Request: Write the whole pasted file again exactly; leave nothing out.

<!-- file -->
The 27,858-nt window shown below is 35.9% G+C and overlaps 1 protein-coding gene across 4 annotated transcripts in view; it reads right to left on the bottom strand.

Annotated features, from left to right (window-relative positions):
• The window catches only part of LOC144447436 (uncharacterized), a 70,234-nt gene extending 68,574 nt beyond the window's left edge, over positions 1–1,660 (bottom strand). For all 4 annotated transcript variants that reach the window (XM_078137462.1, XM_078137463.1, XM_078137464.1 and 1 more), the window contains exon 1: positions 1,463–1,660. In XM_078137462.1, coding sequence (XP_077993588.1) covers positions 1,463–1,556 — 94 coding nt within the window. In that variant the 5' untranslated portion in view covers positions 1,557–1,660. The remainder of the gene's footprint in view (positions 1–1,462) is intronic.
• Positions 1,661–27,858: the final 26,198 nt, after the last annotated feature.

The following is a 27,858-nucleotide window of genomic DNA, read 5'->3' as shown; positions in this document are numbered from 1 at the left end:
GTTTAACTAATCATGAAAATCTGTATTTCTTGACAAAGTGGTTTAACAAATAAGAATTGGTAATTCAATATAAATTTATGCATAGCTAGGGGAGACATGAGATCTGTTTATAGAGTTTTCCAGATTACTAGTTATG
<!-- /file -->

The 27,858-nt window shown below is 35.9% G+C and overlaps 1 protein-coding gene across 4 annotated transcripts in view; it reads right to left on the bottom strand.

Annotated features, from left to right (window-relative positions):
• The window catches only part of LOC144447436 (uncharacterized), a 70,234-nt gene extending 68,574 nt beyond the window's left edge, over positions 1–1,660 (bottom strand). For all 4 annotated transcript variants that reach the window (XM_078137462.1, XM_078137463.1, XM_078137464.1 and 1 more), the window contains exon 1: positions 1,463–1,660. In XM_078137462.1, coding sequence (XP_077993588.1) covers positions 1,463–1,556 — 94 coding nt within the window. In that variant the 5' untranslated portion in view covers positions 1,557–1,660. The remainder of the gene's footprint in view (positions 1–1,462) is intronic.
• Positions 1,661–27,858: the final 26,198 nt, after the last annotated feature.

The following is a 27,858-nucleotide window of genomic DNA, read 5'->3' as shown; positions in this document are numbered from 1 at the left end:
GTTTAACTAATCATGAAAATCTGTATTTCTTGACAAAGTGGTTTAACAAATAAGAATTGGTAATTCAATATAAATTTATGCATAGCTAGGGGAGACATGAGATCTGTTTATAGAGTTTTCCAGATTACTAGTTATG